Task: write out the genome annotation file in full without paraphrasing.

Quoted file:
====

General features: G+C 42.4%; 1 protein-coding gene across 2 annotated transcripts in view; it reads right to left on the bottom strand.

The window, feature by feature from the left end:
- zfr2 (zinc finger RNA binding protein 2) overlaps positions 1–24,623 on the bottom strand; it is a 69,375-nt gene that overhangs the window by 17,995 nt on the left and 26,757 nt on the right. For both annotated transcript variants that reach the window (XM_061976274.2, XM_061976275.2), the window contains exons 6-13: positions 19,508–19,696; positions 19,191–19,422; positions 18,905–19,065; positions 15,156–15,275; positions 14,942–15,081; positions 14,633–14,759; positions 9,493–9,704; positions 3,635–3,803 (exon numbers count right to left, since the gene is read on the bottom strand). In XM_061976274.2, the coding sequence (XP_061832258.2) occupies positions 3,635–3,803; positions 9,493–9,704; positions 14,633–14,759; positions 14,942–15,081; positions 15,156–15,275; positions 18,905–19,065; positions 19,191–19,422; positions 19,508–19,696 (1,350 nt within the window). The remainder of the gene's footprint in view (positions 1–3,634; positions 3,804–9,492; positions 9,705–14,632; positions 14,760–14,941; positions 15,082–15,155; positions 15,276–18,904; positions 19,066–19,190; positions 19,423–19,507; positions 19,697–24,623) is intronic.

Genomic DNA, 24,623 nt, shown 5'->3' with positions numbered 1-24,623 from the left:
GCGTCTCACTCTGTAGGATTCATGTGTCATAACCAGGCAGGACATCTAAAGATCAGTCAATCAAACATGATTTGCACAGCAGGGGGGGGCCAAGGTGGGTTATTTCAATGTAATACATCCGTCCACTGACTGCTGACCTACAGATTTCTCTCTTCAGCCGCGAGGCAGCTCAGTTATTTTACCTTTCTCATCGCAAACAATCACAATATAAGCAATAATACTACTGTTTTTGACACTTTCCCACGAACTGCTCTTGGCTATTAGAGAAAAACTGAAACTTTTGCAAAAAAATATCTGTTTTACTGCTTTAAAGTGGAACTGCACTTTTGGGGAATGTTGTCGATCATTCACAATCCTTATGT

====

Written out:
General features: G+C 42.4%; 1 protein-coding gene across 2 annotated transcripts in view; it reads right to left on the bottom strand.

The window, feature by feature from the left end:
- zfr2 (zinc finger RNA binding protein 2) overlaps positions 1–24,623 on the bottom strand; it is a 69,375-nt gene that overhangs the window by 17,995 nt on the left and 26,757 nt on the right. For both annotated transcript variants that reach the window (XM_061976274.2, XM_061976275.2), the window contains exons 6-13: positions 19,508–19,696; positions 19,191–19,422; positions 18,905–19,065; positions 15,156–15,275; positions 14,942–15,081; positions 14,633–14,759; positions 9,493–9,704; positions 3,635–3,803 (exon numbers count right to left, since the gene is read on the bottom strand). In XM_061976274.2, the coding sequence (XP_061832258.2) occupies positions 3,635–3,803; positions 9,493–9,704; positions 14,633–14,759; positions 14,942–15,081; positions 15,156–15,275; positions 18,905–19,065; positions 19,191–19,422; positions 19,508–19,696 (1,350 nt within the window). The remainder of the gene's footprint in view (positions 1–3,634; positions 3,804–9,492; positions 9,705–14,632; positions 14,760–14,941; positions 15,082–15,155; positions 15,276–18,904; positions 19,066–19,190; positions 19,423–19,507; positions 19,697–24,623) is intronic.

Genomic DNA, 24,623 nt, shown 5'->3' with positions numbered 1-24,623 from the left:
GCGTCTCACTCTGTAGGATTCATGTGTCATAACCAGGCAGGACATCTAAAGATCAGTCAATCAAACATGATTTGCACAGCAGGGGGGGGCCAAGGTGGGTTATTTCAATGTAATACATCCGTCCACTGACTGCTGACCTACAGATTTCTCTCTTCAGCCGCGAGGCAGCTCAGTTATTTTACCTTTCTCATCGCAAACAATCACAATATAAGCAATAATACTACTGTTTTTGACACTTTCCCACGAACTGCTCTTGGCTATTAGAGAAAAACTGAAACTTTTGCAAAAAAATATCTGTTTTACTGCTTTAAAGTGGAACTGCACTTTTGGGGAATGTTGTCGATCATTCACAATCCTTATGT